acid test, the
A conclusive test. The phrase comes from the 19th-century practice of testing metals in nitric acid to determine if they contained gold. Restructuring the organization will be the acid test that determines whether or not it can survive the sudden downturn in the economy.
Fig. a test whose findings are beyond doubt or dispute. The senator doesn't look too popular just now, but the acid test will be if he gets reelected.
A decisive trial to determine worth or quality, as in Exposure to brilliant sunlight is the acid test for showing this fabric won't fade. Alluding to a 19th-century chemical test for distinguishing gold from other metals, this term was used figuratively by the early 1900s.
the acid test
COMMON If you call something the acid test, it will prove how effective or useful something is. The acid test for the vaccine will be its performance in the south where the disease is more widespread. So far, I don't feel too bad but I'm waiting for my first really stressful day when things go wrong. That will be the real acid test. Note: Nitric acid can be used to test whether a metal is pure gold because it damages most metals but does not affect gold.
the acid testa situation or event which finally proves whether something is good or bad, true or false, etc.
The original use of the phrase was to describe a method of testing for gold with nitric acid (gold being resistant to the effects of nitric acid).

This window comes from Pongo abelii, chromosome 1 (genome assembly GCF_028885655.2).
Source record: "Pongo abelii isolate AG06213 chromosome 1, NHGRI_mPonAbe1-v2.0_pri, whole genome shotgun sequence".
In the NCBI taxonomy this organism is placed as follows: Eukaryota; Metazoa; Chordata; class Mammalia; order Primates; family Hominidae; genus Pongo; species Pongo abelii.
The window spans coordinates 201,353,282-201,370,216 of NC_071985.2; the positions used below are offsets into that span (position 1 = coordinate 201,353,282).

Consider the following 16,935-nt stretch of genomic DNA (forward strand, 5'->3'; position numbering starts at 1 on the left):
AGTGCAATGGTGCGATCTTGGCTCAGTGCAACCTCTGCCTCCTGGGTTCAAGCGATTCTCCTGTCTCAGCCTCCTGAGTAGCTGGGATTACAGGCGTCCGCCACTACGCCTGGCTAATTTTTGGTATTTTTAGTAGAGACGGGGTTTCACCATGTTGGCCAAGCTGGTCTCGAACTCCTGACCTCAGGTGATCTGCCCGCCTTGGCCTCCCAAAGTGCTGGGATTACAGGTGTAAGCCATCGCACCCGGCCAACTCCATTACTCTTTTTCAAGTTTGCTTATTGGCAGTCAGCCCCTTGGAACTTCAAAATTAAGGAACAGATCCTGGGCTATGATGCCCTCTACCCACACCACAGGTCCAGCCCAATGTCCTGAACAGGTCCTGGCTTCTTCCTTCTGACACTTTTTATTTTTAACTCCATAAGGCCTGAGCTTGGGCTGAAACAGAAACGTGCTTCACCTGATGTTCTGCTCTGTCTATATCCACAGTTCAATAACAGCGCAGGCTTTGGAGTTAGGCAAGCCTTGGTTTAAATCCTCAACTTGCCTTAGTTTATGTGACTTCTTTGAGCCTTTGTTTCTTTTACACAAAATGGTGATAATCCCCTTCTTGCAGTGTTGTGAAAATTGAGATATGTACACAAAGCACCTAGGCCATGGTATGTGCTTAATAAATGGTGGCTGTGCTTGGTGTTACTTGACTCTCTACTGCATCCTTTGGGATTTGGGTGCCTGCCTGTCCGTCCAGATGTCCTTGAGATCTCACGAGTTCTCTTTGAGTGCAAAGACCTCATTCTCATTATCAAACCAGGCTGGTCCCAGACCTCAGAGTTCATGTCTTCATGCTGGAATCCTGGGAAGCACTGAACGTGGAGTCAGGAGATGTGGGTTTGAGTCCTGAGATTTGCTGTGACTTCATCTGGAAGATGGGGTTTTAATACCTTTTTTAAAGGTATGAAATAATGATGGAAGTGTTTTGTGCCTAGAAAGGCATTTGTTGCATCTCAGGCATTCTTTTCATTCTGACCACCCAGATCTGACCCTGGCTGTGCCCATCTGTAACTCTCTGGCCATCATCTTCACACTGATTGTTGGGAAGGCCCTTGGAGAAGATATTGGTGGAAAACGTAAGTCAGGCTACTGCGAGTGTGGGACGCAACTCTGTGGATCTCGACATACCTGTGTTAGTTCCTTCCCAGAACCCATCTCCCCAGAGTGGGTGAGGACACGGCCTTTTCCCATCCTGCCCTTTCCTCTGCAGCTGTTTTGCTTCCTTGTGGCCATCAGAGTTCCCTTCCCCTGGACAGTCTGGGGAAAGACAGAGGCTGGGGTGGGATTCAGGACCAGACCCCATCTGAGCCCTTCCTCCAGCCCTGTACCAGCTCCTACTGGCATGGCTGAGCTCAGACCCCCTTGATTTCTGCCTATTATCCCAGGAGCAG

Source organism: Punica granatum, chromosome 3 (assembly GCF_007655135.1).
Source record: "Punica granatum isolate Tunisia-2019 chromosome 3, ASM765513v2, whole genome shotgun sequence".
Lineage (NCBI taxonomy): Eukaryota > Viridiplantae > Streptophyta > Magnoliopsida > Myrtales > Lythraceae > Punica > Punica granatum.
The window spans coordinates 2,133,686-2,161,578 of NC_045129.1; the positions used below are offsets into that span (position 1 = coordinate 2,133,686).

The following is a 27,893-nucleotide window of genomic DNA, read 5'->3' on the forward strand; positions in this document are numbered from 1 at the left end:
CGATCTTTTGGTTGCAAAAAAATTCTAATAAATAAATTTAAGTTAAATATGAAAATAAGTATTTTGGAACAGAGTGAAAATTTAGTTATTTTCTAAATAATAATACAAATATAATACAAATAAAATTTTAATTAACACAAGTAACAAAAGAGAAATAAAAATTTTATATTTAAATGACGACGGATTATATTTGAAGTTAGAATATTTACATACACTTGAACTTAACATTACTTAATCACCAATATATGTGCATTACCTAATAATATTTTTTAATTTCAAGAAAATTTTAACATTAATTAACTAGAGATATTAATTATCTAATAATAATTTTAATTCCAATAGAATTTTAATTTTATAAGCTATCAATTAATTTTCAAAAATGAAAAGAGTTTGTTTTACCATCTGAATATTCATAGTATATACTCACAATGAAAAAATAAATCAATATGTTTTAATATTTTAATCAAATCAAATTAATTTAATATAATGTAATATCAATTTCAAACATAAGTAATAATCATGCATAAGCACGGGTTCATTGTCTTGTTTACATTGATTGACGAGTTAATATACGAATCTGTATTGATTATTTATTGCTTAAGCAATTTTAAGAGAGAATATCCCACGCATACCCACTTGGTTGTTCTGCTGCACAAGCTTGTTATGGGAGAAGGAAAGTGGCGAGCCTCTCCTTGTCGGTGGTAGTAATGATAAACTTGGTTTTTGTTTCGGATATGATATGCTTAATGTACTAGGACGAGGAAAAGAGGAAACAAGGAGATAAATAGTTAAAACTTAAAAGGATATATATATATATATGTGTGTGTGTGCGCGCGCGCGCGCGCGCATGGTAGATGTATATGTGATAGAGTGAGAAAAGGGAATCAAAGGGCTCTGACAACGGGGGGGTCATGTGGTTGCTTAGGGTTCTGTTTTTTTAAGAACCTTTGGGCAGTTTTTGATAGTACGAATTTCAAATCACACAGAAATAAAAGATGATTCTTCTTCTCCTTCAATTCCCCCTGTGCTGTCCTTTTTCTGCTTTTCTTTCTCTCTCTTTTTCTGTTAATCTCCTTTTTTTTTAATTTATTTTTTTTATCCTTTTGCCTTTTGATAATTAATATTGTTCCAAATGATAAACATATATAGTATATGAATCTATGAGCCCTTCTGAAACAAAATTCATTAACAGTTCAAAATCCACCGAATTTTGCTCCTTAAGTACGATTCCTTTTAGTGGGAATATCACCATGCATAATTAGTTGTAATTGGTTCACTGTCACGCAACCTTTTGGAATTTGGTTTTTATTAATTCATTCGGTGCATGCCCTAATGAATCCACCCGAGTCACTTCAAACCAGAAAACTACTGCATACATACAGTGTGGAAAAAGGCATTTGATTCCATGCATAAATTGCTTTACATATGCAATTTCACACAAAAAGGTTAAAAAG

1990 Which? These deals are designed to encourage impulse buying, so the acid test is whether you would have bought anyway.
the ˌacid ˈtest (of something)(also the ˈlitmus test especially in American English ) a situation which finally proves whether something is good or bad, true or false, etc: They’ve always been good friends, but the acid test will come when they have to share a flat.Both these expressions originally referred to chemical tests. The acid test uses nitric acid to test if something is made of gold. The litmus test uses litmus paper to test for acids and alkalis.
acid test, the
A conclusive trial to establish the truth or worth of something or someone. The term comes from a test long used to distinguish gold from copper or some other metal. Most corrosive acids do not affect gold, but a solution of nitric acid and hydrochloric acid dissolves the metal. Used literally by jewelers in the late nineteenth century, the term soon was employed figuratively, by U.S. president Woodrow Wilson among others.
See also: acid